Eli5 Why do non English original language films have vastly diferent translations between dub and sub?



Eli5 Why do non English original language films have vastly diferent translations between dub and sub?

In: Technology

A dub is (usually) an actor who speaks both languages translating the original language into the dub language, or reading a script written by someone who speaks both. Because a human is translating them, the nuances and finer points of the source language are more effectively translated to the dub language, since a human can understand expressions, phrases and other language devices that may be unique to that language.

Subtitles, in contrast, are usually generated by a computer that is essentially looking up the words in an electronic dictionary and displaying the translated word in the desired language, which prevents those nuances from being effectively conveyed.

There are several reasons. For reasons, most of my knowledge of this comes from anime, so all the examples are coming from that.

One factor is that the voice actors are trying to match the flaps of the lips, so if a literal translated version is too few syllables, they’ll retweak it to fit.

Another factor is audience. If you’re watching something like a Hayao Miyazaki movie, the dub is usually targeted to kids while the sub will mostly be seen by older teens and adults, so the dub may change certain cultural references that a kid might not know about. Pokémon was notorious for this.

Subtitling and dubbing have their own separate set of rules. Dubbing is more strict on the duration of the sounds and matching it with the lip movement, whereas subtitles have a limit of characters.

Source: I’m a translator by education. I don’t work in TV or cinema though, so I’m not that well versed on this subject.

On top of what others have said, one reason is just references might fly over an english audiences head. There are phrases in one language that dont translate to another. I’ve heard stuff like “To Catch a Cloud” in anime before, and that was given a translator’s note to explain what it meant. So sometimes you just need to make a change so that it makes sense to people who dont have certain phrases as an idiom. I’d give an example of an english Idiom that wouldnt make sense if you didnt know its meaning but I’m completely blanking at the moment. You know what I mean though. This can also apply to celebrities that are known overseas but not here.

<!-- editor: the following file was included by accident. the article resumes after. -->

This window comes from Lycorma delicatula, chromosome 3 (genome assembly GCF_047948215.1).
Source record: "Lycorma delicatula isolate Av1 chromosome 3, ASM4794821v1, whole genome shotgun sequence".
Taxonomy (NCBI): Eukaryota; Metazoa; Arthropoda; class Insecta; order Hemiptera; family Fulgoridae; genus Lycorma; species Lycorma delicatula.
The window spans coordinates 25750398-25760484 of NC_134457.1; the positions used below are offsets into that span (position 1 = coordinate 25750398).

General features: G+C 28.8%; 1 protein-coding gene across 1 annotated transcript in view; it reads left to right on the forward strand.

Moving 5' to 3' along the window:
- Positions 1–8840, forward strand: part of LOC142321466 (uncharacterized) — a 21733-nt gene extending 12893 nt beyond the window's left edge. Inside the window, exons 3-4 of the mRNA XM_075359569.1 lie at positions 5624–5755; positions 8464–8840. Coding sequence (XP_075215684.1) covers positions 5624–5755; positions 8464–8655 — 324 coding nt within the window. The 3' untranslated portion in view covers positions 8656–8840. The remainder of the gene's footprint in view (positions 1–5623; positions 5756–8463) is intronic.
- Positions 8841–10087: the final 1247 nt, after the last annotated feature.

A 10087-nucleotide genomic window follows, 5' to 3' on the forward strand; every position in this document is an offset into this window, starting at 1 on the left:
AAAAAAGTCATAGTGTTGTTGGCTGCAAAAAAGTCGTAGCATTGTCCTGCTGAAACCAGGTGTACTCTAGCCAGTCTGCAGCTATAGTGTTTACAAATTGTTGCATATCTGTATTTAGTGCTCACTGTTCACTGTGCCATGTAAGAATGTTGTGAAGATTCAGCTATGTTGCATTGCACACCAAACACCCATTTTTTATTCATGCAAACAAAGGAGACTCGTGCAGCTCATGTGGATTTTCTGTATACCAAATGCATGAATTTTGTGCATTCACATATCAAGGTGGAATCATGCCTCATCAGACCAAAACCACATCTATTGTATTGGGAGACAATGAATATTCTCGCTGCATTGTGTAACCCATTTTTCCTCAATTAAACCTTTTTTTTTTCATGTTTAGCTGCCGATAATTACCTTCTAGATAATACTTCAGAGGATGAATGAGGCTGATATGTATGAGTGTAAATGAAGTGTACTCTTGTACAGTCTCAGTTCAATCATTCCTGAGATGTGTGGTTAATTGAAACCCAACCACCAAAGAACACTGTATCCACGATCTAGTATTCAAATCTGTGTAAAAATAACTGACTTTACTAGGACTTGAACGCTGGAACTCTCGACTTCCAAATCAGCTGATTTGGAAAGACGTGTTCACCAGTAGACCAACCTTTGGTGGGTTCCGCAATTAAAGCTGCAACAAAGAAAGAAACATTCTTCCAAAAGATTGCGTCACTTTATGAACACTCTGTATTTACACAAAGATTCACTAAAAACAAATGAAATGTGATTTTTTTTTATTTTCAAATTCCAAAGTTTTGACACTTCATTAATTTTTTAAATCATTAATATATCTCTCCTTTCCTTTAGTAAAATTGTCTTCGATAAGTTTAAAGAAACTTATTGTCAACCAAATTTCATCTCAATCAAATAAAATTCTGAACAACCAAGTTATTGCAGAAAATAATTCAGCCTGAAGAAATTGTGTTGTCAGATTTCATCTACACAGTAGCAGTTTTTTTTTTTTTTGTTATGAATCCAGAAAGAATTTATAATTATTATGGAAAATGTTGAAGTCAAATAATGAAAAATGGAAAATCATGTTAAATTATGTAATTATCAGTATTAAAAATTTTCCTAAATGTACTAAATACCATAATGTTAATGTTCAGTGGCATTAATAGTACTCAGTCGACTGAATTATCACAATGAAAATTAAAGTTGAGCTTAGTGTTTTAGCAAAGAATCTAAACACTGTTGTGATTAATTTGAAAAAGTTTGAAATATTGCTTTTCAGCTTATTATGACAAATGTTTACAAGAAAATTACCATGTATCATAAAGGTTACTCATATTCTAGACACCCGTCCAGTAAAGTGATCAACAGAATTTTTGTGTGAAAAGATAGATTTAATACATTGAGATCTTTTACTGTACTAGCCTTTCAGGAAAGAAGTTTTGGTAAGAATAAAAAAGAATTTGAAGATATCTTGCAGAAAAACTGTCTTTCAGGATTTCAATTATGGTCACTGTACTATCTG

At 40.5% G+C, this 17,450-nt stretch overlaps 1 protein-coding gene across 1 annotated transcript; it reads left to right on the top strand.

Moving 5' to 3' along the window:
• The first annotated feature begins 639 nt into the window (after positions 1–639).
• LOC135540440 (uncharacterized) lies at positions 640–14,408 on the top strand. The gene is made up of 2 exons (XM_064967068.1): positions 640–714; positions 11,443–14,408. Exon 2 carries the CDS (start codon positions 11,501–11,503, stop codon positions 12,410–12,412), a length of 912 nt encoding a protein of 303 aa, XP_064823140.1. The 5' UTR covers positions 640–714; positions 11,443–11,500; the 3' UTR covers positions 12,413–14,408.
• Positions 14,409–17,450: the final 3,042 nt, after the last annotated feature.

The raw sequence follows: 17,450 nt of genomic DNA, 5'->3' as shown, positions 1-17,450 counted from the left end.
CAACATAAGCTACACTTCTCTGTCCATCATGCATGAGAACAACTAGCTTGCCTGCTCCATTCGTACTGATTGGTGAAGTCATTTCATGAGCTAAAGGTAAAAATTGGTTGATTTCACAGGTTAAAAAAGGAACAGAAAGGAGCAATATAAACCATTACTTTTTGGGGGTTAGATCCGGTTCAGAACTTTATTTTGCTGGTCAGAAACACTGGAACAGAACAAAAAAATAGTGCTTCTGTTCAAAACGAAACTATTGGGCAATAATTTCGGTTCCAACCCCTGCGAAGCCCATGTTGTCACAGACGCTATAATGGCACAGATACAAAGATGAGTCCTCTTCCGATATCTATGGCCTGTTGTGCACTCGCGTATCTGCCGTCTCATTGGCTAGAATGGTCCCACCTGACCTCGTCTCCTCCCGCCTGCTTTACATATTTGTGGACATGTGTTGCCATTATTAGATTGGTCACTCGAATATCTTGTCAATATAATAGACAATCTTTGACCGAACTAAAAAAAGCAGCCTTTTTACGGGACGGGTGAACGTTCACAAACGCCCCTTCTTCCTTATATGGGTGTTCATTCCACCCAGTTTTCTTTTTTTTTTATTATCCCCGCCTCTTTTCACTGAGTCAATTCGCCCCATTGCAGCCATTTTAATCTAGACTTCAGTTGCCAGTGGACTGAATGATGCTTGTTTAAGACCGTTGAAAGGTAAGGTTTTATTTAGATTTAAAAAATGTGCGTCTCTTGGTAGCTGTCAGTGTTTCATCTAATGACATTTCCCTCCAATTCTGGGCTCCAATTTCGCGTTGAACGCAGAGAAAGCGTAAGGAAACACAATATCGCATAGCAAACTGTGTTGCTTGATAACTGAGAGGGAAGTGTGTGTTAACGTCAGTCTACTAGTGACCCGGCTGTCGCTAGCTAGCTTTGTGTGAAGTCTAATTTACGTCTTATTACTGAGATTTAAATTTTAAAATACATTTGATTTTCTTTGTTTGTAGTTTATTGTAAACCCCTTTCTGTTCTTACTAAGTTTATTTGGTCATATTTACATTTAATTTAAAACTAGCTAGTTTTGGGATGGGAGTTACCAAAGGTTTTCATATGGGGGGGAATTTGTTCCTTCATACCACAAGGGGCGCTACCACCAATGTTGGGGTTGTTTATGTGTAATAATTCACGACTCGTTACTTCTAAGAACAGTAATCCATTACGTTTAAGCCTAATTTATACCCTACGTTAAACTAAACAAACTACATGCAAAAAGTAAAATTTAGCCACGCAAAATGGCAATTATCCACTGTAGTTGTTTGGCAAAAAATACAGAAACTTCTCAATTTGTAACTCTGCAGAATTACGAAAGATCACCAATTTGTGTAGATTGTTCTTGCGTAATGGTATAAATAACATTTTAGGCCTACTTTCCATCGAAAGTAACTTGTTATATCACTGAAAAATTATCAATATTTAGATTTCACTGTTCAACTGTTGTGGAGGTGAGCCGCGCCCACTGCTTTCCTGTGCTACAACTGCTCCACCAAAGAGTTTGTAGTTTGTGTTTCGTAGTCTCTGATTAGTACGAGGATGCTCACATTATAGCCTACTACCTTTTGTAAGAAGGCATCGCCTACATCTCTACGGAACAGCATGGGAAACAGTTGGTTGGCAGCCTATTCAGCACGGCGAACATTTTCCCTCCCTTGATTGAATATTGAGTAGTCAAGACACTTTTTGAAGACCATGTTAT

The other example is just censorship. Sometimes a country might not be in great standing with another, so I’ve heard of Korea censoring shows (even anime) to remove japanese references. There’s even episodes that are banned just because of heavy japanese references, like the episode of the Pokemon anime where Ash fights a dude dressed as a Samurai. Different Countries will also have different laws on whats “okay” for their audience. One example would be censoring cleavage or sexy outfits for western markets. An interesting one is that disfigurement (missing limbs) can raise an age rating really easy in Japan.

Source: Im just a weeb. Most of this I’ve learned over time but [heres a source](https://youtu.be/MnmxxOErVXY?t=622) on that Pokemon episode being banned bit which gives a bit more detail why

Translation of any kind of work have two different and competing goals. First, the accurate translation of the work so it can be understood in a different language. Second, the translation of the meaning, tone, symbolism, and general ‘feeling’ of the work. The best translation can do both, but most focus on one or the other depending upon their purpose. A translation for a dramatic, creative , expressive, or poetic work or a song will generally place importance on fitting the rhythm and ‘meaning’ of the work, rather then the exact word for word translation. A scientific or technical work will do the exact opposite, no matter how many footnotes are required to make the work understandable.

A dub must fit with the pace of the scene, and try to pretend the other language doesn’t exist. A sub can put as much text on the screen as fast as it can to explain whatever it needs to.

For a dub, they’re trying to make the translated sentences have a similar length and rhythm and cadence to the original sentences. So they have to take some liberties.

For subtitles, they aren’t bound by that. They can stick closer to the original meaning.

Sometimes subs are done when movie is shown at some international festival. They are often done in haste, just to get the idea of screenplay. When movie is released in target country and dubbing is ordered, nobody bothers to go back and revisit the subs.